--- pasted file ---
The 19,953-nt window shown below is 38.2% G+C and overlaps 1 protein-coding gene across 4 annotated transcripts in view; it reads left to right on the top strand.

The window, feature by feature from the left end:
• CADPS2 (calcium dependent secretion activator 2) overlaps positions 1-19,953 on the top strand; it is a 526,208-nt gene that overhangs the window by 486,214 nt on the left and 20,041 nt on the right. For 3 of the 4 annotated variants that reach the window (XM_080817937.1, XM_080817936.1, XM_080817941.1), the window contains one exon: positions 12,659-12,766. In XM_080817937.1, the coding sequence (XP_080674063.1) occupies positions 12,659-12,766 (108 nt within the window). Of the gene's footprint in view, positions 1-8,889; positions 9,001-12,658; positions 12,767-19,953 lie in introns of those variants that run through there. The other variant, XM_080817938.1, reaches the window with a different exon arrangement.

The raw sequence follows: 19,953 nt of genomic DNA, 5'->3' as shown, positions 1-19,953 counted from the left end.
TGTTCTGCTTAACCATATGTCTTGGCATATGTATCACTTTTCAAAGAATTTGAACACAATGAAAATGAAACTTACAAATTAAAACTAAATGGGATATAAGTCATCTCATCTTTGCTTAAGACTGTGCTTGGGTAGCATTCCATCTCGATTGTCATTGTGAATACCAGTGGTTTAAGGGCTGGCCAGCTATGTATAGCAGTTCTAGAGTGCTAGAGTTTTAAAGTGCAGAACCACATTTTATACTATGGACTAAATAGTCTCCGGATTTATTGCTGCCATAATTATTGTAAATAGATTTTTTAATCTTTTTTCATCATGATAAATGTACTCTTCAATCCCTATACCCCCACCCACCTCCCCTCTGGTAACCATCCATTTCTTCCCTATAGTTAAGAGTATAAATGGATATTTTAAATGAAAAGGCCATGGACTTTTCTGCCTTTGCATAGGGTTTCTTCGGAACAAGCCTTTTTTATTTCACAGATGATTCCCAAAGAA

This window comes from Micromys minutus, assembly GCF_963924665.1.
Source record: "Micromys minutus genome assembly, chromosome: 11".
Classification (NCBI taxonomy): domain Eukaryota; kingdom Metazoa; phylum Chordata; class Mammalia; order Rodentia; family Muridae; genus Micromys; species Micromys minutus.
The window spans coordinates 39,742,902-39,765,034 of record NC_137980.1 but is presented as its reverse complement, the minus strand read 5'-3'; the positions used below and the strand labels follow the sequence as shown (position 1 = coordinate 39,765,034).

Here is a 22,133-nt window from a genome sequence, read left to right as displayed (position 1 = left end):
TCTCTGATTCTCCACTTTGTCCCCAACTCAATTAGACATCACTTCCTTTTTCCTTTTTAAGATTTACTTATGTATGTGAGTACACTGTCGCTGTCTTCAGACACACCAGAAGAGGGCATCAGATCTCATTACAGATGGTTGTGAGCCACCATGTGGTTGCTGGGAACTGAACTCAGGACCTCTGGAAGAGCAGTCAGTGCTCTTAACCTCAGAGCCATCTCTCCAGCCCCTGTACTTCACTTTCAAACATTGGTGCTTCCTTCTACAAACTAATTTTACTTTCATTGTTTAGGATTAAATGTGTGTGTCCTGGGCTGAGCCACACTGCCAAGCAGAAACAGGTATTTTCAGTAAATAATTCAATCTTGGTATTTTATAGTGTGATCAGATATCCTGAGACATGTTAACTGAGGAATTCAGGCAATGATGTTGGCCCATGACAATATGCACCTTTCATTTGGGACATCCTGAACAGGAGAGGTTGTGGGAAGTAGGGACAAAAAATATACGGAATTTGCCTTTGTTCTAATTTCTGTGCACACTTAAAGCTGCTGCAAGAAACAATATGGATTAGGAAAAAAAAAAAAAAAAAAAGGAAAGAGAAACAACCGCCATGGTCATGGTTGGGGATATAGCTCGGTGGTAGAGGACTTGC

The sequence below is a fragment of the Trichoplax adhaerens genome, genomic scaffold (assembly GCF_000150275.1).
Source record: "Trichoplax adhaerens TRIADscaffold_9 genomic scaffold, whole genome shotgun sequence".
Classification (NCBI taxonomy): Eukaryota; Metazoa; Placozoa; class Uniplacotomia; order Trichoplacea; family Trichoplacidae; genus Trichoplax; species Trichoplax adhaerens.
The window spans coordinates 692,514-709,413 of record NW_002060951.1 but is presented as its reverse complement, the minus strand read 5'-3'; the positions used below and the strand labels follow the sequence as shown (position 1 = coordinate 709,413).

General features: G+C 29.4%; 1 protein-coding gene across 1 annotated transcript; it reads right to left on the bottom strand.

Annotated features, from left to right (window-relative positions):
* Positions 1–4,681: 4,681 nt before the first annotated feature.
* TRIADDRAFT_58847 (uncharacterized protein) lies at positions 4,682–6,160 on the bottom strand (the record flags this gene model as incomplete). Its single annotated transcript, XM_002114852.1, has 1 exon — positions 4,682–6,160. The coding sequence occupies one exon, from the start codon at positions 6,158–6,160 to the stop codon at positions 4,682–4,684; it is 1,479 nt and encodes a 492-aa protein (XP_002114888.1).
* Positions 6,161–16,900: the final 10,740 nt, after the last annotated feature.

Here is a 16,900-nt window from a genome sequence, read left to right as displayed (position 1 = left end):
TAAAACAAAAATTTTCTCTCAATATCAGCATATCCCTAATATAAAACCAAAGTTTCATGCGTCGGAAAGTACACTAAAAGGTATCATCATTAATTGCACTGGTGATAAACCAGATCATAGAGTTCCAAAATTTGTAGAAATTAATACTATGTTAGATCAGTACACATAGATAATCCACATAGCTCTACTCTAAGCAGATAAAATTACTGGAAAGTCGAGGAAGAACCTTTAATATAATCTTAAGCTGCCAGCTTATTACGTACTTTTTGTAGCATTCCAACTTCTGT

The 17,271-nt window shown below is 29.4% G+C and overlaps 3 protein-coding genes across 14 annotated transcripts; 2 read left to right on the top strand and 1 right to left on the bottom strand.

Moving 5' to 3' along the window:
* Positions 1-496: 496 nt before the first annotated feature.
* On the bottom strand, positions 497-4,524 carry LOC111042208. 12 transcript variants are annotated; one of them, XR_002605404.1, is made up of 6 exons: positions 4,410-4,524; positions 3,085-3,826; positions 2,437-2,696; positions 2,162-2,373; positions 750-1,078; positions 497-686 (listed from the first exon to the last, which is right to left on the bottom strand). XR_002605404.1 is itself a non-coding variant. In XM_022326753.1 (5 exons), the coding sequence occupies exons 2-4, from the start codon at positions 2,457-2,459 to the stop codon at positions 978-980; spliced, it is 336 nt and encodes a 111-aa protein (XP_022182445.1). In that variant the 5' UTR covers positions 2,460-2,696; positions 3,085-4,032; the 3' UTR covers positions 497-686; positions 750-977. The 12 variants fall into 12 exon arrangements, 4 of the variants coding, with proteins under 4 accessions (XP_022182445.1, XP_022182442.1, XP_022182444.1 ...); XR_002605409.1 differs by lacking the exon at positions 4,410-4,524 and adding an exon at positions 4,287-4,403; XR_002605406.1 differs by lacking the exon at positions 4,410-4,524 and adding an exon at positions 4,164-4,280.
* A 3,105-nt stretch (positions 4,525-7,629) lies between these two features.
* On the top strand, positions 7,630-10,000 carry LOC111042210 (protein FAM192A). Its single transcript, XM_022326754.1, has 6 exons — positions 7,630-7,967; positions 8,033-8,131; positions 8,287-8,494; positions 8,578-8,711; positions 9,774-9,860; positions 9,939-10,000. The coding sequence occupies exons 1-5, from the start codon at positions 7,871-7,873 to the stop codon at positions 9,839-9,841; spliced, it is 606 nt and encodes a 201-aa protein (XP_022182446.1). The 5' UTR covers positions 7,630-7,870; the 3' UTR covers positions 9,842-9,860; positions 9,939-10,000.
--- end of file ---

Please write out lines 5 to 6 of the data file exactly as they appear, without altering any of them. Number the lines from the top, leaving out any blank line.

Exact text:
TGTTCTGCTTAACCATATGTCTTGGCATATGTATCACTTTTCAAAGAATTTGAACACAATGAAAATGAAACTTACAAATTAAAACTAAATGGGATATAAGTCATCTCATCTTTGCTTAAGACTGTGCTTGGGTAGCATTCCATCTCGATTGTCATTGTGAATACCAGTGGTTTAAGGGCTGGCCAGCTATGTATAGCAGTTCTAGAGTGCTAGAGTTTTAAAGTGCAGAACCACATTTTATACTATGGACTAAATAGTCTCCGGATTTATTGCTGCCATAATTATTGTAAATAGATTTTTTAATCTTTTTTCATCATGATAAATGTACTCTTCAATCCCTATACCCCCACCCACCTCCCCTCTGGTAACCATCCATTTCTTCCCTATAGTTAAGAGTATAAATGGATATTTTAAATGAAAAGGCCATGGACTTTTCTGCCTTTGCATAGGGTTTCTTCGGAACAAGCCTTTTTTATTTCACAGATGATTCCCAAAGAA

This window comes from Micromys minutus, assembly GCF_963924665.1.